Daily Archives: Jan. 16, 2013

Bar Association offers to give up lawyers’ majority in choosing Supreme and appeals court judges

Kris Kobach testifies at hearing on judicial selection.

A day after Gov. Sam Brownback called on the Legislature to change the way Kansas selects Supreme Court and appellate judges, the president of the state’s association of lawyers offered to give up its majority on the state Judicial Nominating Commission.

The president of the Kansas Bar Association, Lee Smithyman of Overland Park, told legislators if they think lawyers have too much influence on picking judges, they should keep the system and reduce the number of lawyers in it.

“The Kansas Bar Association is very comfortable with a minority of attorneys on the (nominating) panel,” Smithyman said.

Both the House and Senate judiciary committees held hearings Wednesday on whether to change the selection process to direct election, where voters choose the top judges; or the “federal model” in which the governor appoints judges with the consent of the Senate.

In the current system, a nine-member commission — five lawyers elected by the Bar and four non-lawyers appointed by the governor — reviews applications and nominates three candidates. The governor must make a final selection from among the three nominees.

He proposed what the Bar Association calls the four-five-six plan, in which the Bar would select four members, the governor five, including a nonvoting chairman, and House and Senate leaders would choose six members.

“We lawyers think the present system is excellent,” he added. “We think we need to retain all the virtues that the merit system has given us.”

Brownback criticized the system in his State of the State speech Tuesday night, saying it “fails the democratic test,” and asked lawmakers to change it. He said he’d be fine with either direct election or the federal model.

Smithyman was the only proponent of the current system to testify to the House Judiciary Committee on a day set aside mostly for its opponents, including Secretary of State Kris Kobach. Kobach said he was testifying not in his official capacity, but as a lawyer and former law professor.

He said not only is the current system undemocratic, it doesn’t even pick the best judges.

“I would submit to you that if you look at the quality of the Kansas judiciary, Court of Appeals and Supreme Court, and compare it to similarly sized states like Maine, that has the federal model, just look at the resumes, look at the qualifications, I would say most people would say Kansas probably does not do as well,” Kobach said.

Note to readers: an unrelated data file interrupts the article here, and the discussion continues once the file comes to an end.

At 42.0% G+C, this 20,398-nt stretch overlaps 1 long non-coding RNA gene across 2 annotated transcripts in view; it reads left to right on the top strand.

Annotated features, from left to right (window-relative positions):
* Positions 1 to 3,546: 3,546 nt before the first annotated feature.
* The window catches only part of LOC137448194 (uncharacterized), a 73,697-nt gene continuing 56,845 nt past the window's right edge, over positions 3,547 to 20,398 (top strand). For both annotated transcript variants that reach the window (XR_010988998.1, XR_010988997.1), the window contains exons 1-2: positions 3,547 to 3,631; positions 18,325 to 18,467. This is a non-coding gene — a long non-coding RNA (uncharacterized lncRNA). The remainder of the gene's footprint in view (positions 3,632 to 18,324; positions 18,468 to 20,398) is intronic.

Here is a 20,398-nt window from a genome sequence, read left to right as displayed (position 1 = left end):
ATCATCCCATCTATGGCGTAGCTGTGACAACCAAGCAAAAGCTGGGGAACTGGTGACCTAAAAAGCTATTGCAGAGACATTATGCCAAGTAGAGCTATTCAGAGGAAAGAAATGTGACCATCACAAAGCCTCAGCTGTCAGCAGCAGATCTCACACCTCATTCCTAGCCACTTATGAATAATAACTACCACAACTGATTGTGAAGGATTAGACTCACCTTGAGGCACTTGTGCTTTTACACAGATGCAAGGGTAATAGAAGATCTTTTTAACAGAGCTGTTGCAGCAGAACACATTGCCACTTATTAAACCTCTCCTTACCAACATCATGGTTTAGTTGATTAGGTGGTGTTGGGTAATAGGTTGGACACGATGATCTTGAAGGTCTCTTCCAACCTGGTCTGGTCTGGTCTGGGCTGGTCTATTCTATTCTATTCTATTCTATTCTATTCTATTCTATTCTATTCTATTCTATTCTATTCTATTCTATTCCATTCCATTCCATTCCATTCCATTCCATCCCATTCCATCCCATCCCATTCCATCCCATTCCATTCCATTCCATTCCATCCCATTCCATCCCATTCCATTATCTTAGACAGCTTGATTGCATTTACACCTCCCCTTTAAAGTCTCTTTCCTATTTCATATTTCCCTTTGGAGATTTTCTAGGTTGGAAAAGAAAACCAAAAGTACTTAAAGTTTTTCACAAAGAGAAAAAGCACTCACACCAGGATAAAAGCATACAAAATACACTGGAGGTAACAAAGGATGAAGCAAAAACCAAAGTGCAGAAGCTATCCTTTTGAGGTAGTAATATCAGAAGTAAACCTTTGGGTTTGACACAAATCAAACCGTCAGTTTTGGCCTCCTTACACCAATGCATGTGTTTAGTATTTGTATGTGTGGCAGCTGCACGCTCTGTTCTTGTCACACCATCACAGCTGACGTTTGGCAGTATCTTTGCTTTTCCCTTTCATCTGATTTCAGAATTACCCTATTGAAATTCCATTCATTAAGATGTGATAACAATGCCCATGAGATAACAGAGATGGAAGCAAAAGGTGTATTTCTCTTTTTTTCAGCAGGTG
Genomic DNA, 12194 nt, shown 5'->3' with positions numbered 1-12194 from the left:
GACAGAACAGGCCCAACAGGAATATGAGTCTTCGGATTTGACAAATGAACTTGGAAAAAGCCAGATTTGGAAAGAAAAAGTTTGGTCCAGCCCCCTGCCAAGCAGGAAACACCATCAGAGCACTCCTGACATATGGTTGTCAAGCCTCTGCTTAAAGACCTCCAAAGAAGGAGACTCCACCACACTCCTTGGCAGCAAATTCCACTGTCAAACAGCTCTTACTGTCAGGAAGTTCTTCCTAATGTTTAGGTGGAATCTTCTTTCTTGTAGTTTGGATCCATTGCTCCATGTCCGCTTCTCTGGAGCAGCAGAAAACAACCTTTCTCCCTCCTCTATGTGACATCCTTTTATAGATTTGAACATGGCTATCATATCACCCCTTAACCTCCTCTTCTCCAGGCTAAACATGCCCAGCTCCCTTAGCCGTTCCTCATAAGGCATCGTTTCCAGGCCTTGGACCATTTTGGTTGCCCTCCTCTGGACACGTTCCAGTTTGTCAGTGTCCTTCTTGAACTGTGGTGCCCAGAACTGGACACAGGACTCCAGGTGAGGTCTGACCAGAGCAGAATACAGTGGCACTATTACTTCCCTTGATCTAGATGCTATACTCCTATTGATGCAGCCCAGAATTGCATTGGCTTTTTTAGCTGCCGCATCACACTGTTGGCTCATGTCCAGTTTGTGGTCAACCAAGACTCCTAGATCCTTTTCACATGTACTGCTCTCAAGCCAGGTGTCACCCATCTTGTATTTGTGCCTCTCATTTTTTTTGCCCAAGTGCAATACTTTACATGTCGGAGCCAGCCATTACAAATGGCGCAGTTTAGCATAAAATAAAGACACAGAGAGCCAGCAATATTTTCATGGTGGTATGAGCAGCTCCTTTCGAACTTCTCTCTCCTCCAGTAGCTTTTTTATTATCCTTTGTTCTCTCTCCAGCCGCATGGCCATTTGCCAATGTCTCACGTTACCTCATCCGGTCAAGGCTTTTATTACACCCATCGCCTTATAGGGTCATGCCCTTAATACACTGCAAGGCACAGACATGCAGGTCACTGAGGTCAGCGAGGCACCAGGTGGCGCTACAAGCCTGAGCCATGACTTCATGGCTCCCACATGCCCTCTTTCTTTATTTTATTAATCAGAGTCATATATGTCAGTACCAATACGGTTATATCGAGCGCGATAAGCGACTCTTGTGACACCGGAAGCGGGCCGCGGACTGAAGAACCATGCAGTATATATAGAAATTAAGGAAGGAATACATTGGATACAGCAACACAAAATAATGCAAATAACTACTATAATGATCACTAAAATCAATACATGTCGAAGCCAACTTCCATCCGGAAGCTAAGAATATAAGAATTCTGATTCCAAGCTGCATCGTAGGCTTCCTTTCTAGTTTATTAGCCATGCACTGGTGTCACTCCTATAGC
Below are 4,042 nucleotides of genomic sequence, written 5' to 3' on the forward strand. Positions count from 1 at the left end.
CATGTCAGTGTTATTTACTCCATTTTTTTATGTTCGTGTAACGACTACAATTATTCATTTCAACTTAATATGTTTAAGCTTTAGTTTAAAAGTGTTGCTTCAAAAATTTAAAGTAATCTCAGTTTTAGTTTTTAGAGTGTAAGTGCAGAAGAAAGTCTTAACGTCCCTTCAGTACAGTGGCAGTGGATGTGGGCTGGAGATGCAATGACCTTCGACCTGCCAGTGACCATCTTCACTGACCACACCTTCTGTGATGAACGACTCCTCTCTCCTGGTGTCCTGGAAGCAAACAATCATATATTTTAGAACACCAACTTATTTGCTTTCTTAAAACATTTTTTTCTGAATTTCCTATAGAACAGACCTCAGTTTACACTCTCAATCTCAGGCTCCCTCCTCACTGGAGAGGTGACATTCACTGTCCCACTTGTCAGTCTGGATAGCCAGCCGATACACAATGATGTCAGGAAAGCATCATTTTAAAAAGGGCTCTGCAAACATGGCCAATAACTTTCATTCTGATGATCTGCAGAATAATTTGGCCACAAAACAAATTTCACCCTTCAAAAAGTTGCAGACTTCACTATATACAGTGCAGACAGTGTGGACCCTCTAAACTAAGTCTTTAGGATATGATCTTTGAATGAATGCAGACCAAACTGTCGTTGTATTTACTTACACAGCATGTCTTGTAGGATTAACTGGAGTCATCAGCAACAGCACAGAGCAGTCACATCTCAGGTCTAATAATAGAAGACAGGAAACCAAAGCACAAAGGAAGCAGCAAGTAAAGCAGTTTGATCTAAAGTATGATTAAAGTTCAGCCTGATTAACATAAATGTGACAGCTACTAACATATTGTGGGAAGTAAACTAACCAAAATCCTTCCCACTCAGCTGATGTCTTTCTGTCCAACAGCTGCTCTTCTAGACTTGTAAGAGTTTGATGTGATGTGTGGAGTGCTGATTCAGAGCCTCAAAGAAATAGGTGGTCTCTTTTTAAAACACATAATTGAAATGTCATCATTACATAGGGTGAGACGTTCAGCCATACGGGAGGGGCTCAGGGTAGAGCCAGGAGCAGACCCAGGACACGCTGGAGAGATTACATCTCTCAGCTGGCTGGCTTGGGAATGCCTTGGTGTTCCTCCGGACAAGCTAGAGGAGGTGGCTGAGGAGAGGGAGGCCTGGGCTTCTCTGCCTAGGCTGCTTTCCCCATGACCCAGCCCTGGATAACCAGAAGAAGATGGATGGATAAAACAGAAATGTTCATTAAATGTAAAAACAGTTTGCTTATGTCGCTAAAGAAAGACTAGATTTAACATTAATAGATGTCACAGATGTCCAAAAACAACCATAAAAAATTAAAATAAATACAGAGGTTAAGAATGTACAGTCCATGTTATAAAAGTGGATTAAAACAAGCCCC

Kobach said the same holds true of Kansas’ federal judges, who were drawn from the same talent pool as the state judges but underwent a “crucible of scrutiny” under the federal model before receiving a presidential appointment. “I think most people would agree that the federal list (of judges) is more impressive,” Kobach said.

University of Kansas law professor Stephen Ware told the committee that he sees three major flaws in the current system.

“The current system is undemocratic, the second problem is it is extreme and the third problem is it’s secretive,” Ware said. “You don’t need to trade off judicial quality against democratic legitimacy.”

Sedgwick County District Judge Eric Yost acknowledged to the lawmakers that elections are “a lot of work, a lot of time, a lot of money.”

However, he added “The thing is democracy is a messy thing… but these appellate judges have enormous power over all of us.”

Judge Anthony Powell, recently elevated from the Sedgwick County district bench to the Court of Appeals, said it was “somewhat of an uncomfortable position” to testify in favor of changing the selection process, because his new colleagues generally favor the current system.

But, he said the question is simple: “Do free people have the right of self-government or not.”

Tax crusader Norquist blasts immigration crackdowns; Kansas’ Kobach says he should stick to taxes

TOPEKA — Grover Norquist, a hero among anti-tax Republicans, told state legislators Wednesday that it’s OK to be conservative and be against cracking down on illegal immigrants.


Norquist, president of Americans for Tax Reform, argued that immigration is good for the country and took a swipe at Arizona’s controversial anti-immigrant law, which requires local law enforcement officers to check the immigration status of people they suspect are in the United States illegally.

“They (Arizona) said we’re not for asking everybody for their papers like some World War II movie, we’re interested in only asking for papers of people who violated the law,” Norquist said. “So they passed a law making it illegal to stand on the side of the road looking for work. … (Proponents say) ‘We’re not criminalizing workers or immigrants or anything like that.’ Yes they were. That’s exactly what they were doing.”